Kasich, Other GOP Candidates Get Ready For Cleveland Debate
The final cast for the Republicans’ first presidential debate of this election cycle should be known tomorrow, and Ohio Gov. John Kasich is among those expected to be in Cleveland on debate night.
In comments to reporters after opening the Ohio State Fair, Kasich downplayed any concerns that he may or may not have about making that first debate in his home state, when he was asked how he appraised his chances of ending up on that stage.
“I don’t. I don’t appraise my chances on that. You all know that,” Kasich said. “We’ll see what happens. It’s a long road till the – till this is all finished, so we’ll see what happens.”
Fox News is sponsoring the debate, and has said it will select the 10 candidates who will participate based on their average in the five most recent national polls – but has not identified which polls, so there’s still room for changes to the top 10. But Ohio Republican Party Chair Matt Borges is confident that Kasich will make the cut.
“We won’t know for certain who the Ohio Republican Party sends invitations out to until August 4, when we actually make those invitations,” said Borges. “But I’m confident that our governor looks strong and he’s only trending upward right now.”
Ohio Democratic Party Chair David Pepper also plans to be in Cleveland for the debate. He and other Democrats will do a pre-buttal of sorts a few hours before it starts and a watch party during the event, which he said will be interesting for Democrats because of one particular participant in the GOP field: Donald Trump.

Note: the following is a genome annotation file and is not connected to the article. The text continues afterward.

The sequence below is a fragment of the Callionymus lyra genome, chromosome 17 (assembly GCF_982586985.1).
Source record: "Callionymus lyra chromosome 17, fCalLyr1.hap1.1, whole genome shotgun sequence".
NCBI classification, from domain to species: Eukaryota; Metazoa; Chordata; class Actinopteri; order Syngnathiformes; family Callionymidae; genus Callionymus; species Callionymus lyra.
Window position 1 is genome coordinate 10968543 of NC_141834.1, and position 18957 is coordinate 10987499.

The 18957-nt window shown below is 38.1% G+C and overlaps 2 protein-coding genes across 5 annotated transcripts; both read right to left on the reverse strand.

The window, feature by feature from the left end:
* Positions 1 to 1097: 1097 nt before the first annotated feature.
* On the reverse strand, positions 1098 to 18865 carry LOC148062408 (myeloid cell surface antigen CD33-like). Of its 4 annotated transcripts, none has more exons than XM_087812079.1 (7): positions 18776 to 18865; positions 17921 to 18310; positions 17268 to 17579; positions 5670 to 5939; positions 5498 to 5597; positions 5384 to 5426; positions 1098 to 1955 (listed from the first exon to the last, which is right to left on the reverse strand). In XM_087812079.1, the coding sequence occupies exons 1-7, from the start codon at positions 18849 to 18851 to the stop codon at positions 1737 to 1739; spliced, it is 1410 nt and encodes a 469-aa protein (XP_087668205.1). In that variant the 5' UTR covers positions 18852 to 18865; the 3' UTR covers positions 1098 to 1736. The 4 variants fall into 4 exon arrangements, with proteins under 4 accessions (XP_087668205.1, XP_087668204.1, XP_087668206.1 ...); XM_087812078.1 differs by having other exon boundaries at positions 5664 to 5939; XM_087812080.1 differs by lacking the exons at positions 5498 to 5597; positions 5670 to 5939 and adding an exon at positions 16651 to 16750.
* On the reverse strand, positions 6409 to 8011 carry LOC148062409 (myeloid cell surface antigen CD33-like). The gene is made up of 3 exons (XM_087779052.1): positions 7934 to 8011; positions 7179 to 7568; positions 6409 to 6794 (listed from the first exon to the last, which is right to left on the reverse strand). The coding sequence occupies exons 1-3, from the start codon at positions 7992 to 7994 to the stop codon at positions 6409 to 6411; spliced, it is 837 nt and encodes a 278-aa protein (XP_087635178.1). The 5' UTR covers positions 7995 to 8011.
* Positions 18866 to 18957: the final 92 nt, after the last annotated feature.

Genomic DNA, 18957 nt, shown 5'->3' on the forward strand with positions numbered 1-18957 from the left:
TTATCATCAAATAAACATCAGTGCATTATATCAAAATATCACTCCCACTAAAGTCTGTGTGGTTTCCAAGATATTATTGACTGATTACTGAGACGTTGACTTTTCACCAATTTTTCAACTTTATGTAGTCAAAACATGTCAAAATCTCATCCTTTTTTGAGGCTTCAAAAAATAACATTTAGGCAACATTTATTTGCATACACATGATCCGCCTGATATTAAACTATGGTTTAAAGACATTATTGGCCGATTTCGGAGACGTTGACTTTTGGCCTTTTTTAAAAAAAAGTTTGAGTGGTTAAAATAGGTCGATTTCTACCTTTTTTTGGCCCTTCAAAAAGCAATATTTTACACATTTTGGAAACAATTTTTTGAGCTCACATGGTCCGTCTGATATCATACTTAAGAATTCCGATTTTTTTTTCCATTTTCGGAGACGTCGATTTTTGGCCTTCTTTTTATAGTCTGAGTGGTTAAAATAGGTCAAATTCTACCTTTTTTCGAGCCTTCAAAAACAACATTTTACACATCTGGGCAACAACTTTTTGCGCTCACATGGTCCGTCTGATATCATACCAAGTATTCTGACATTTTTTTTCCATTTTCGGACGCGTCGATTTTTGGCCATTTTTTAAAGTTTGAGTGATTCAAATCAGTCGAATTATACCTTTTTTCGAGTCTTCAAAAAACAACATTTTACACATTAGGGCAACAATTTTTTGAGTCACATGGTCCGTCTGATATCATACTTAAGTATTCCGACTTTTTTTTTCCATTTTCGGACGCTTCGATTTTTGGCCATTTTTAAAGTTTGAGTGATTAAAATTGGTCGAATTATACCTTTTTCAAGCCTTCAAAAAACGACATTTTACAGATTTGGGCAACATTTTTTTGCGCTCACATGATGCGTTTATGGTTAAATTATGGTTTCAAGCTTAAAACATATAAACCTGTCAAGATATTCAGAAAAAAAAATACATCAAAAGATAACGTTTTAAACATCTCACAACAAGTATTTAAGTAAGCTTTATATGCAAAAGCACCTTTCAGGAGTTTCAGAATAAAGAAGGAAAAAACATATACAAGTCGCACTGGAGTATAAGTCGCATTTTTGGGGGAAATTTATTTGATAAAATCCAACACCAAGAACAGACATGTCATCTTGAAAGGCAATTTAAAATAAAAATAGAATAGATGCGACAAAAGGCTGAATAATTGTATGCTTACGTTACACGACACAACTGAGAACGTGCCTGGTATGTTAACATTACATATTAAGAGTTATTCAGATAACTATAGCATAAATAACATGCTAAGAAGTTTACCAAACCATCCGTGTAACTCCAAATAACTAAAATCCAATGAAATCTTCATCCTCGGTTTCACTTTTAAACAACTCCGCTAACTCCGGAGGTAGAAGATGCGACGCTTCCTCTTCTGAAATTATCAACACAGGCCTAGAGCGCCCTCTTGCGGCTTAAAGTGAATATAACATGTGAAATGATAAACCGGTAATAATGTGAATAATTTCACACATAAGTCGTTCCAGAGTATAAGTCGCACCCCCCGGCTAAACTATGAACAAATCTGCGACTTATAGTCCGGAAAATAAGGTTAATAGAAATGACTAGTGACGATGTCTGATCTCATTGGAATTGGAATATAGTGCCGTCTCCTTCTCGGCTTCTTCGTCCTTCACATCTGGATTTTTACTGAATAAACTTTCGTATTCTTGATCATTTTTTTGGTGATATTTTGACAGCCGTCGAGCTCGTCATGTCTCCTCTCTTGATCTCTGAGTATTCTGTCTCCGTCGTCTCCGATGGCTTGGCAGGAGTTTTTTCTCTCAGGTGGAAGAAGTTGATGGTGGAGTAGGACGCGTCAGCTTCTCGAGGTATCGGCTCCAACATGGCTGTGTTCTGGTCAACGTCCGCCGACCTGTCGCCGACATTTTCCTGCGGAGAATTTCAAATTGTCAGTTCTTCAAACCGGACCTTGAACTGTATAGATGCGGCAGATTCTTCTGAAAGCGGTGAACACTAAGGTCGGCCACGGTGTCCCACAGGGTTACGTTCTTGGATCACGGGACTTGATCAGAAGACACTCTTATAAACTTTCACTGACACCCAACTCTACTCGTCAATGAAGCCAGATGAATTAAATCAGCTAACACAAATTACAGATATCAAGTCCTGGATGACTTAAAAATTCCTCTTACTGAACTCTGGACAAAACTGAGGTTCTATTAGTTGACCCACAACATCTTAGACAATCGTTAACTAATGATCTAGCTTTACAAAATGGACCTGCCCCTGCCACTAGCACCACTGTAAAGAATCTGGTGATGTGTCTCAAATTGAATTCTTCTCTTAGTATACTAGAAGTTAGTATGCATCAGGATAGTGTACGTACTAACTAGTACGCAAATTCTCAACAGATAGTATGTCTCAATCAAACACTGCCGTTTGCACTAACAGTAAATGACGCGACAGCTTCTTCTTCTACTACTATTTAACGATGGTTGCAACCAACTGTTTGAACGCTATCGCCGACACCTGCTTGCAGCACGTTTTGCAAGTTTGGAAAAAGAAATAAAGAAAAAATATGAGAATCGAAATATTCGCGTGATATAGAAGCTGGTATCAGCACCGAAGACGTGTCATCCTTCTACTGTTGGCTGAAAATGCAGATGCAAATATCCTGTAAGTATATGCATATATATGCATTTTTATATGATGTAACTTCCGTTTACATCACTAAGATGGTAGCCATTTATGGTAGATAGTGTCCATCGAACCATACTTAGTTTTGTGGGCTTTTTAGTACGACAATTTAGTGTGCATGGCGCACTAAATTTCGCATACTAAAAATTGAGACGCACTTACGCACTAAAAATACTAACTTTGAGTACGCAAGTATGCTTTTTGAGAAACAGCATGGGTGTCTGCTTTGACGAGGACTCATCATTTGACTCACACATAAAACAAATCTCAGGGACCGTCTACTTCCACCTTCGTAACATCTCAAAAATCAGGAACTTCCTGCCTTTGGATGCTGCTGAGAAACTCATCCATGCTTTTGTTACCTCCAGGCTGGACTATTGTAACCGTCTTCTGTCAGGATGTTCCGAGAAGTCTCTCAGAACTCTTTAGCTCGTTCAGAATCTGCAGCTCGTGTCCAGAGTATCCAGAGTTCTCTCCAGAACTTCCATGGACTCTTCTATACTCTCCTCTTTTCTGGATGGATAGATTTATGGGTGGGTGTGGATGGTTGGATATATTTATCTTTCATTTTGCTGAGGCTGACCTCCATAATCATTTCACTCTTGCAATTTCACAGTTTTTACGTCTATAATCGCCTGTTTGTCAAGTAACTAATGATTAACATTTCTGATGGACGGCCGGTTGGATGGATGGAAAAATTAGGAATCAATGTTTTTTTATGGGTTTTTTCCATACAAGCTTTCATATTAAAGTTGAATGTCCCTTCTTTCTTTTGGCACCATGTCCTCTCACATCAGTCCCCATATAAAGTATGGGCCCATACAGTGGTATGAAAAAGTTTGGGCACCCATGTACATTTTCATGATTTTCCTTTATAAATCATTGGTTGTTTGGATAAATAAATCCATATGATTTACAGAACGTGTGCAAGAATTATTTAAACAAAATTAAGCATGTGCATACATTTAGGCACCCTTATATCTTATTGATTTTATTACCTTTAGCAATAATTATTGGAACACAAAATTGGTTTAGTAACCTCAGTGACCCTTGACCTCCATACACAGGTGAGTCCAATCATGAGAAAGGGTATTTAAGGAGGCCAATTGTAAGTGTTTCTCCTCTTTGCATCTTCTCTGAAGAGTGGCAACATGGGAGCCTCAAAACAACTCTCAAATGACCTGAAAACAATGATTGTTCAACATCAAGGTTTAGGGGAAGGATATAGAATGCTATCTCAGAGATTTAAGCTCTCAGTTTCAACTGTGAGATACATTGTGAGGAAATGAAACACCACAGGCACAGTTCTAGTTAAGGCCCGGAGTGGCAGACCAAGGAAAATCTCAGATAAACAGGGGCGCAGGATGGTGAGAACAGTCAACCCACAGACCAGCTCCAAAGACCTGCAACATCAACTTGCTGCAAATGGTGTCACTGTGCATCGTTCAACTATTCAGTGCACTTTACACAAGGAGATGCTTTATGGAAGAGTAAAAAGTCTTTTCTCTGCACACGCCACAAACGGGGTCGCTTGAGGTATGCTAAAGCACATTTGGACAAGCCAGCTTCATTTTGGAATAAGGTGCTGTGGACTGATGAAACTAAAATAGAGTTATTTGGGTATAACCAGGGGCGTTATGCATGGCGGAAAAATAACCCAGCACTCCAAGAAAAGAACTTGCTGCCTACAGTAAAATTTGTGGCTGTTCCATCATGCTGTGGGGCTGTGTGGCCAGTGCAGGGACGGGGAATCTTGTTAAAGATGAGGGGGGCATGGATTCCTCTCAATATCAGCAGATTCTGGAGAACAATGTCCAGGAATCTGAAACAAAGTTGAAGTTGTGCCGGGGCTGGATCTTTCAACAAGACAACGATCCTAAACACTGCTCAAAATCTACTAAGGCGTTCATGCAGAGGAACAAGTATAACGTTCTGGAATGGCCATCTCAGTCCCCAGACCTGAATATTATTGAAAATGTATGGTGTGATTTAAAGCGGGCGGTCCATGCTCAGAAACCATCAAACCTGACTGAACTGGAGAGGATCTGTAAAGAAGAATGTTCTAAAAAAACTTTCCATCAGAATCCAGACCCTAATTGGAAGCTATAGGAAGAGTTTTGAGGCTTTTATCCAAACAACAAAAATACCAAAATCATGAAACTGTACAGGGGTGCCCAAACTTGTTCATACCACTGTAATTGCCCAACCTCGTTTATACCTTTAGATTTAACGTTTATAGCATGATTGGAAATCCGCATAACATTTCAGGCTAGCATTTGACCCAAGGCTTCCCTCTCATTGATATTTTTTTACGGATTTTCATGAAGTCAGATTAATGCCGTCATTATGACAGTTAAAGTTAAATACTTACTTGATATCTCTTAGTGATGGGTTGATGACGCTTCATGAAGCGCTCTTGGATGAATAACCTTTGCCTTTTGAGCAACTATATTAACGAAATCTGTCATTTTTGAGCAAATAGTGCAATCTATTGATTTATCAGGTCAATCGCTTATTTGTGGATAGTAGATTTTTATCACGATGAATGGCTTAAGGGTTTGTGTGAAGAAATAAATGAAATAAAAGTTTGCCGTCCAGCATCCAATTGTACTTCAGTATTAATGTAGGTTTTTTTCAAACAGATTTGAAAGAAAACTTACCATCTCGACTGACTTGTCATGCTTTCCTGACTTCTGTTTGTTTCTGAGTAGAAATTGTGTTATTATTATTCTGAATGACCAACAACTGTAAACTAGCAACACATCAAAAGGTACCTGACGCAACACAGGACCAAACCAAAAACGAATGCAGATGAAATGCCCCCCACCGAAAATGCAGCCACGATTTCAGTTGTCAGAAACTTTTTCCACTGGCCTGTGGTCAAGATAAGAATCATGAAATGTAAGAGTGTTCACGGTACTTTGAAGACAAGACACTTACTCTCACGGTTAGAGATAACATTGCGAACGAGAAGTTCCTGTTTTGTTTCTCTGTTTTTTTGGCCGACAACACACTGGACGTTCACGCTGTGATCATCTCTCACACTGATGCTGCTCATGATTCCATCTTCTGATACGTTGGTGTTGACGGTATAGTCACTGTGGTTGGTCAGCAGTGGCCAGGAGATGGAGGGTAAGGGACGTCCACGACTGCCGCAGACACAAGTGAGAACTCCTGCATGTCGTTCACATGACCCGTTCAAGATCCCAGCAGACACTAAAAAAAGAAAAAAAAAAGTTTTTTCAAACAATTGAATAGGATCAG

“And they have a bunch of other candidates who have no idea how to respond to Donald Trump. So we’ll be watching the debate, we’ll be enjoying it...I’ll invite Matt, we’ll have a great debate watch party up there, you’re welcome, all your friends,” Pepper told Borges in a joint interview with Ohio Public Radio and Television last week.
Fox will host a debate at 5pm for all the candidates who don’t make the main event, suspending an earlier requirement that only candidates who had polled at at least one percent could participate.
Several events are planned around the debate – including the first-ever urban Republican leadership conference watch parties by the American Conservative Union and by Ohio’s Voice, a local pro-immigration group.